Search Results For: Manish J. Shah


ACIT vs. Celerity Power LLP (ITAT Mumbai)

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DATE: November 16, 2018 (Date of pronouncement)
DATE: December 3, 2018 (Date of publication)
AY: 2011-12
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CITATION:
S. 47(xiiib) r.w.s 47A(4): The conversion of a company into a LLP constitutes a "transfer". If the conditions of s. 47(xiiib) are not satisfied, the transaction is chargeable to 'capital gains‘ u/s 45 (Texspin Engg 263 ITR 345 (Bom) distinguished). If the assets and liabilities of the company are vested in the LLP at 'book values‘ (cost), there is in fact no capital gain. The argument that u/s 58(4) of the LLP Act, the LLP is entitled to carry forward the accumulated losses & unabsorbed depreciation of the company, notwithstanding non-compliance with s. 47(xiiib) is not acceptable

We find from a perusal of the ‘memorandum‘ explaining the purpose and intent behind the enactment of sub-section (xiiiib) to Sec. 47, that prior to its insertion, the ‘transfer‘ of assets on conversion of a company into a LLP attracted levy of “capital gains” tax. The legislature in all its wisdom had vide the Finance Act, 2010 made Sec. 47(xiiib) available on the statute, with the purpose that the transfer of assets on conversion of a company into a LLP in accordance with the Limited Liability Partnership Act, 2008, subject to fulfilment of the conditions contemplated therein, shall not be regarded as a ‘transfer‘ for the purposes of Sec. 45 of the Act. In so far, the reliance placed by the ld. A.R on the judgment of the Hon‘ble High Court of Bombay in the case of CIT Vs. Texspin Engg. & Mfg. Works (2003) 263 ITR 345 (Bom) is concerned, the same in our considered view is distinguishable on facts.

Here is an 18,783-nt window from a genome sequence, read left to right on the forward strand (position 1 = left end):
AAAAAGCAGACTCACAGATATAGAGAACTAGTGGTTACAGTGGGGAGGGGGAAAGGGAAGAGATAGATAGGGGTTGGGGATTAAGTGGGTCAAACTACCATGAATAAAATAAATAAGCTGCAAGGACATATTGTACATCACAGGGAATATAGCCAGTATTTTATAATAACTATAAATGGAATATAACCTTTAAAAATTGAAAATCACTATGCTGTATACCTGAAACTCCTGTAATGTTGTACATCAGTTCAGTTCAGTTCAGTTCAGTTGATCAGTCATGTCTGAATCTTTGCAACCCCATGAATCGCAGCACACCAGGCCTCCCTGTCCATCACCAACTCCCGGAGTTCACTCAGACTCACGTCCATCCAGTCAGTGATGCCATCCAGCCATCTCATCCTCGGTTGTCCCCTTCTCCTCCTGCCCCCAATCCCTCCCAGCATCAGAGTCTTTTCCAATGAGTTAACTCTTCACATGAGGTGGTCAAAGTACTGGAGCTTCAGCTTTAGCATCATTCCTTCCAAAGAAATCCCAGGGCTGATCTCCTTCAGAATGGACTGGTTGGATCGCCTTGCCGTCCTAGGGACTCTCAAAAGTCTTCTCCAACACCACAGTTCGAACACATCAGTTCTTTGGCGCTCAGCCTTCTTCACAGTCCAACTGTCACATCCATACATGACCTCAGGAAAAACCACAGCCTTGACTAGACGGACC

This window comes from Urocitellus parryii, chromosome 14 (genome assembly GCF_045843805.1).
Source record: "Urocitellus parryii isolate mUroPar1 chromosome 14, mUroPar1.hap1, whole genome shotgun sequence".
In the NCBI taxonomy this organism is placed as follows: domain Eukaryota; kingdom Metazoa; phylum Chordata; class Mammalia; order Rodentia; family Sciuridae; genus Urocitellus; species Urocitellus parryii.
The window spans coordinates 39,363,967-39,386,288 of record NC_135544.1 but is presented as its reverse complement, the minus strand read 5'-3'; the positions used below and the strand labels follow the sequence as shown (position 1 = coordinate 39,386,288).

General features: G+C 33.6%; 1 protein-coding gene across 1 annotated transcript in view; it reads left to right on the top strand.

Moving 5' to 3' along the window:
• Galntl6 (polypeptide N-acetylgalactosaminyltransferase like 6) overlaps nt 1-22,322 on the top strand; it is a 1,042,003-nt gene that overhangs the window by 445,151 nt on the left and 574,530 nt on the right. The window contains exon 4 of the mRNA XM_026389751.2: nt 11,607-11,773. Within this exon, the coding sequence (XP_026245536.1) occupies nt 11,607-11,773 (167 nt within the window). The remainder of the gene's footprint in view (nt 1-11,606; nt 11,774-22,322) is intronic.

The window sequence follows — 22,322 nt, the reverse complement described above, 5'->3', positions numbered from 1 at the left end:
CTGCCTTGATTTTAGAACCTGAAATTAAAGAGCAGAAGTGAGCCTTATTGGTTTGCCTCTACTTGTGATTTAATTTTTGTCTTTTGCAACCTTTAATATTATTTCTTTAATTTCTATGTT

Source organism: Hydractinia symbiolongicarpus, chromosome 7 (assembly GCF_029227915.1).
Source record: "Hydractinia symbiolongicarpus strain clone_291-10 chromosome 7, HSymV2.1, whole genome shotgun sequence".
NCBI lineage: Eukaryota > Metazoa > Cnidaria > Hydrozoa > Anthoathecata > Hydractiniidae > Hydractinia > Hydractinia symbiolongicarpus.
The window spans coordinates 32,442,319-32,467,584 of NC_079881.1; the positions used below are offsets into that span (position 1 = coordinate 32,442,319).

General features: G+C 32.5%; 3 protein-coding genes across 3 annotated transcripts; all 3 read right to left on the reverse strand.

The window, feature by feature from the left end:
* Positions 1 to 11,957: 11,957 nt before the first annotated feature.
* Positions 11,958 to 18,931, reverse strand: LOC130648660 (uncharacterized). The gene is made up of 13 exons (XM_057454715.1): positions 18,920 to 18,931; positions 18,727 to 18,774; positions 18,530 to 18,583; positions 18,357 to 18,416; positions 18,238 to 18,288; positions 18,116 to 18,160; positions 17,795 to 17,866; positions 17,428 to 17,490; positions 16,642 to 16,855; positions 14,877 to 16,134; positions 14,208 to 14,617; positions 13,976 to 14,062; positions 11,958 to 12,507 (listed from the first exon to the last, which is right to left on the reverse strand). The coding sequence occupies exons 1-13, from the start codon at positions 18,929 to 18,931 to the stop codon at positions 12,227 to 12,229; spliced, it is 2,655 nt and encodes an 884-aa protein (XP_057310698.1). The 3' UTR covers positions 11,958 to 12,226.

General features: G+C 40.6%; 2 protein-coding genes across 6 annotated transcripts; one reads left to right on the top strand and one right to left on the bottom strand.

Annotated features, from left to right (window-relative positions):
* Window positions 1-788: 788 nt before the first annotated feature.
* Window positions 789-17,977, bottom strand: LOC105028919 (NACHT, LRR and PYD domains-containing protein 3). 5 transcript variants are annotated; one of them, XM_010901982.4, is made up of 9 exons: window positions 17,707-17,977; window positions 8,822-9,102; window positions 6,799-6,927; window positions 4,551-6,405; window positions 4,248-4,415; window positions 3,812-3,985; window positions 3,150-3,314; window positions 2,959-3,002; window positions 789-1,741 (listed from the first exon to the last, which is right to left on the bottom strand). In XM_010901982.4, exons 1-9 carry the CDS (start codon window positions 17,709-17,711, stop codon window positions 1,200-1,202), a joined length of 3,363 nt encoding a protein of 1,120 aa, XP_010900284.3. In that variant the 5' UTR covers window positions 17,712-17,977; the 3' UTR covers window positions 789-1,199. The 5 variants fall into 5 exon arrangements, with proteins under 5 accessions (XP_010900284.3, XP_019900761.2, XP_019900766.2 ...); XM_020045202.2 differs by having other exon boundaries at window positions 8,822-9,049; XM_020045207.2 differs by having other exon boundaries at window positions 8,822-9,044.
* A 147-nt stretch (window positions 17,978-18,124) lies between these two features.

Mehsana District Co-operative vs. DCIT (Gujarat High Court)

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DATE: March 6, 2018 (Date of pronouncement)
DATE: May 3, 2018 (Date of publication)
AY: -
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CITATION:
S. 92CB Transfer Pricing Safe Harbour Rules: If the assessee has exercised the safe harbour option under Rule 10THD(1) & the AO has not passed any order under rule 10THD(4) declaring the exercising of option to be invalid, the option is treated as valid. Thereafter, the Transfer Pricing regime does not apply & the AO has no authority to make any reference to the TPO to ascertain the arm's length price of the assessee's specified domestic transactions. CBDT's circular dated 10.3.2006 could not have and does not lay down anything to the contrary

In the present case, admittedly, after the petitioner exercised such an option, the Assessing Officer passed no order under subrule (4) of rule 10THD declaring that the exercising of option was invalid. In terms of subrule (7) and subrule (8) of the said rule, therefore, the option exercised by the assessee would be treated as valid. Once this conclusion is reached, it follows as a natural and necessary corollary that the Transfer Pricing regime would not apply. That being the case, the Assessing Officer had no authority to make any reference to the TPO to ascertain the arm’s length price of the petitioner’s specified domestic transactions. Reference itself was therefore, invalid. CBDT’s circular dated 10.3.2006 could not have and does not lay down anything to the contrary. The circular merely prescribes the circumstances under which the Assessing Officer would make reference to the TPO. Nowhere does the circular provide that as soon as such circumstances exist, the Assessing Officer would make a reference to the TPO, irrespective of the fact that the assessee had opted for safe harbour and such option was treated or deemed to be treated as validly exercised. Legally speaking, CBDT could not have given any such directive. Eventually no such directive can be discerned from the circular.